Volume 42, Number 12, December 2005
It has been interesting to note in recent weeks just how dynamic our hobby is actually becoming. Far from being the staid and dull preserve of a few crusty old academics or worryingly earnest “anoraks” (and yes we all know a few collectors we could to put in one or other of those categories) it is in fact a fast moving world where so many things are going on it’s sometimes hard to keep up. Just in the past few months we’ve been able to announce the impending overhaul of the designs of Britain’s circulating coinage, the discovery of 10 of the world’s most sought after coins (the 1933 US Double Eagles) and a plethora of Auction records. Two hitherto unrecorded coins have surfaced for sale – the George IV 1830 Proof Sovereign at DNW in September and now the Aureus of Postumus that is to be sold at Baldwin’s in January and an elusive 1933 penny, a proof Gold Cartwheel penny and numerous other impressive rarities have all been offered on recent dealers’ lists – no sooner appearing than they’re snapped up by eager collectors knowing they may never get the chance to own something like that again. Some stunning prices have been achieved in the Salesrooms up and down the country – not just with “record” pieces but with “ordinary” items too and the fairs and internet sites are buzzing. New hoards are being found (as we go to press we learn of a Tudor hoard found on the Isle of Man and a hoard of Staters discovered on the Isle of Wight) and exciting new collections coming onto the market. For those with a taste for the more modern the Royal Mint is not disappointing its customers with new designs being issued on a regular basis – just recently we have had the launch of the World War II £2 Coin, the Guy Fawkes £2 coin and the Prince Harry Commemorative crown and 2006 promises to be just as fruitful. Coins are in the news, collecting them is no longer seen as an “oddball” hobby (and we have to admit that it was!) and even in the trade (as opposed to the hobby in general) there is a sense of dynamism that abounds at the moment with significant changes to organisations and personnel, new companies being formed and new alliances being made. It isn’t certain when or from where this new found impetus has come, some point to the record price paid for the disputed ’33 double eagle nearly four years ago, others to the introduction of the Euro in the EU which brought “currency” to the fore globally, some state that the phenomenon is more recent and that it was the discovery and subsequent record price paid for the Coenwulf penny that was the catalyst for this latest flurry of numismatic activity. Whatever it is this truly is a good time to be a collector, having been Editor of this magazine since the 1980s – so after the frenzy of decimalisation and later the excitement of soaring silver prices as the Hunt brothers tried to corner the market – I can safely say there has never been a more interesting time in the last two, nearly three, decades to be a numismatist. Yes the record prices regularly being fetched might lead some to say that being a collector now is hard work but when you look at what is happening in our hobby you ‘ll se that that is far from true. When you look at what is coming up for sale, what we all have the opportunity to see and bid for even if we know we’ll never own it; when you look at what is being newly discovered and what new research is being undertaken because of it, when you look at what items are now accessible through the new medium of the internet that before would never have been known about; when you look at the interest being taken in coins across the board – from the daily papers to a plethora of television programmes- you begin to realise that we really are living in interesting times, but, unlike the famous Chinese curse, these times are far from bad ones. Let’s appreciate them.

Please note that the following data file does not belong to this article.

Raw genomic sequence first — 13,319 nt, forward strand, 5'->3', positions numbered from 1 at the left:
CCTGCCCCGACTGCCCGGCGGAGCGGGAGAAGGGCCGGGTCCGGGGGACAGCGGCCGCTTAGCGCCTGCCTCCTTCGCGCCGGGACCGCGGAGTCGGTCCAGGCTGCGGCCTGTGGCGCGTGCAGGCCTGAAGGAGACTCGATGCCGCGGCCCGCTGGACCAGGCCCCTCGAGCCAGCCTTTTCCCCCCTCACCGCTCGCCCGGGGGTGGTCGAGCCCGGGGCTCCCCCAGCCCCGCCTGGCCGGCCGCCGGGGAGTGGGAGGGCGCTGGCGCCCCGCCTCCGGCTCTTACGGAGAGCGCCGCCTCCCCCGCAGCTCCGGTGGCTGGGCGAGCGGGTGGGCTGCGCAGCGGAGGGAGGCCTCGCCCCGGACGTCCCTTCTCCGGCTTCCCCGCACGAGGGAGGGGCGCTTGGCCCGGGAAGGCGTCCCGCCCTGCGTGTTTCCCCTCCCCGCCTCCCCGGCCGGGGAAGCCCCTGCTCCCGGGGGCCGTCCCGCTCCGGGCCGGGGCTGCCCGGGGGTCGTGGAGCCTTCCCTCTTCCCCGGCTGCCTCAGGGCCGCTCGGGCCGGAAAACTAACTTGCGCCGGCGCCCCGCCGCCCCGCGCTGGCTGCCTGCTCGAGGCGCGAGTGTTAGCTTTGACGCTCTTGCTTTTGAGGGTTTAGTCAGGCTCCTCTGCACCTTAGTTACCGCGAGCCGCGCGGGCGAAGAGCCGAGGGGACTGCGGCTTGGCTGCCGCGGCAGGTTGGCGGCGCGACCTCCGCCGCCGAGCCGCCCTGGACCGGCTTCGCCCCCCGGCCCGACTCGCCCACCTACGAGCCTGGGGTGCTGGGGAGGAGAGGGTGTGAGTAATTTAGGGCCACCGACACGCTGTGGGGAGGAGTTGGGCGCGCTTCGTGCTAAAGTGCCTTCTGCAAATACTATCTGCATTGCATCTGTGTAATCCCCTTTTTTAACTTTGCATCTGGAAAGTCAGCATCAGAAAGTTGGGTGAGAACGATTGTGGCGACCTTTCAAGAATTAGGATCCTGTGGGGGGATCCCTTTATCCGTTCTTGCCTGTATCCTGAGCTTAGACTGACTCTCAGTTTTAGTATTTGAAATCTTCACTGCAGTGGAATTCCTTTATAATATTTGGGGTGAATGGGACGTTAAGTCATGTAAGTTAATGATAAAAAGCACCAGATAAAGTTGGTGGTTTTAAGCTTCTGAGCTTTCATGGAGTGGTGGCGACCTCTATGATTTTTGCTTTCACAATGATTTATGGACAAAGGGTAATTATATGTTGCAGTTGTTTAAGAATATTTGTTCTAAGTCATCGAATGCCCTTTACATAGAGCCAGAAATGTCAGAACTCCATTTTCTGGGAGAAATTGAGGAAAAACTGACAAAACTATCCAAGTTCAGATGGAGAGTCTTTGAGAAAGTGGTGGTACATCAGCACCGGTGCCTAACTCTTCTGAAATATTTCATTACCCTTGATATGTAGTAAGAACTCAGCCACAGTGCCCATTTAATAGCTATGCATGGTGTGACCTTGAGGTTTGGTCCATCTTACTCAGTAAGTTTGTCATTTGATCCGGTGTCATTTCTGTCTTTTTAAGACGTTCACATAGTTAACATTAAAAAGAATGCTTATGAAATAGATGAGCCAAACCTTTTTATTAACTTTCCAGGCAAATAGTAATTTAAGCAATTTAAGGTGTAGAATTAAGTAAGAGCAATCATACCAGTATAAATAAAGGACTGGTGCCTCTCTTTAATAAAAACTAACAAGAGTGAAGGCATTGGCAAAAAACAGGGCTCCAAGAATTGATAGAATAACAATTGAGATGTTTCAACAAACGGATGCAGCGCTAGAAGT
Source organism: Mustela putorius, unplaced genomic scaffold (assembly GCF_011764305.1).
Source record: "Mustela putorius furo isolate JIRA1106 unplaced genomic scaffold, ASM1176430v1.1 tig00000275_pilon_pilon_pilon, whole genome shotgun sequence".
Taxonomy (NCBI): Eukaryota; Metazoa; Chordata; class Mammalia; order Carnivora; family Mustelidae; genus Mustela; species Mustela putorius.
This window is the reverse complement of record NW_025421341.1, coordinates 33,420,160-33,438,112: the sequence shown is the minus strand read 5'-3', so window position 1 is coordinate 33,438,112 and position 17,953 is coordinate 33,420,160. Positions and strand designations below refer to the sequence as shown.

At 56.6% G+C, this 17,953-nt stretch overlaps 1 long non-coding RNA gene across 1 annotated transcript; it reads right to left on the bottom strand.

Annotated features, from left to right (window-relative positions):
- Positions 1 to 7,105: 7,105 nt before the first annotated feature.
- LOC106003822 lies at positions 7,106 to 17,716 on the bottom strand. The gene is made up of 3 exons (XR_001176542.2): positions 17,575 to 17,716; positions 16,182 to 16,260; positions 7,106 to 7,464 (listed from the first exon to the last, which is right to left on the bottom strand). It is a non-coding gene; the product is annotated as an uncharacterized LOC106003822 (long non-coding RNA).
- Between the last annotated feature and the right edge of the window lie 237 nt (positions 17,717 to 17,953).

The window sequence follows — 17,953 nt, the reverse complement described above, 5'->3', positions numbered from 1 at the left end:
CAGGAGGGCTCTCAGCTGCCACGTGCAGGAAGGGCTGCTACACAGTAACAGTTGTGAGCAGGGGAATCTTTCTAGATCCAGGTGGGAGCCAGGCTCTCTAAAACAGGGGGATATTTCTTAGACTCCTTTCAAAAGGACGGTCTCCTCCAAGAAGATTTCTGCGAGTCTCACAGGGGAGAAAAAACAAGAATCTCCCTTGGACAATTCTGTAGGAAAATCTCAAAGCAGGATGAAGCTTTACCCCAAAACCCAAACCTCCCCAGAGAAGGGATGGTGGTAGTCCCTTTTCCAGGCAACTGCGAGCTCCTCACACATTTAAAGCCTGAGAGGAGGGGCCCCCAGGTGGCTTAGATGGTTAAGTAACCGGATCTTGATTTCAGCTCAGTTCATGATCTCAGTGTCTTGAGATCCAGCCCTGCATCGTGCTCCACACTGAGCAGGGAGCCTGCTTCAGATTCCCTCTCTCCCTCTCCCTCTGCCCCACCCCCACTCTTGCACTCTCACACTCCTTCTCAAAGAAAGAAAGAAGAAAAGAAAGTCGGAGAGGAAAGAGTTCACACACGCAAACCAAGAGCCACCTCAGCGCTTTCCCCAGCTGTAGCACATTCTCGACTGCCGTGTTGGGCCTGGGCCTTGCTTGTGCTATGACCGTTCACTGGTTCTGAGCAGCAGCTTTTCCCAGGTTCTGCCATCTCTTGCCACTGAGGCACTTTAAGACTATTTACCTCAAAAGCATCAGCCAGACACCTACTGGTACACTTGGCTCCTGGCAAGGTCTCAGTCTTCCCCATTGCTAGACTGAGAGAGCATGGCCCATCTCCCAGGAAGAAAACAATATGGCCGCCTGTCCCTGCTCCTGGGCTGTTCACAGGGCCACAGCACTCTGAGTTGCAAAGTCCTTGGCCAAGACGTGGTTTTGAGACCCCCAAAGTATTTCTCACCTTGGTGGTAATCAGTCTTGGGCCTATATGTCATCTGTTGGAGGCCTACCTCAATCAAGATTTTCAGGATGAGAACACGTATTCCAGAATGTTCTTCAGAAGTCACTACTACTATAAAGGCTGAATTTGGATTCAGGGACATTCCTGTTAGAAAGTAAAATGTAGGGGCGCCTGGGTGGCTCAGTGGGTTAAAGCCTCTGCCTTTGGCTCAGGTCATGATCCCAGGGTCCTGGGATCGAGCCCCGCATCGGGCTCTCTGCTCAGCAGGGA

Order Back Issue
You can order this item as a back issue, simply click the button below to add it to your shopping basket.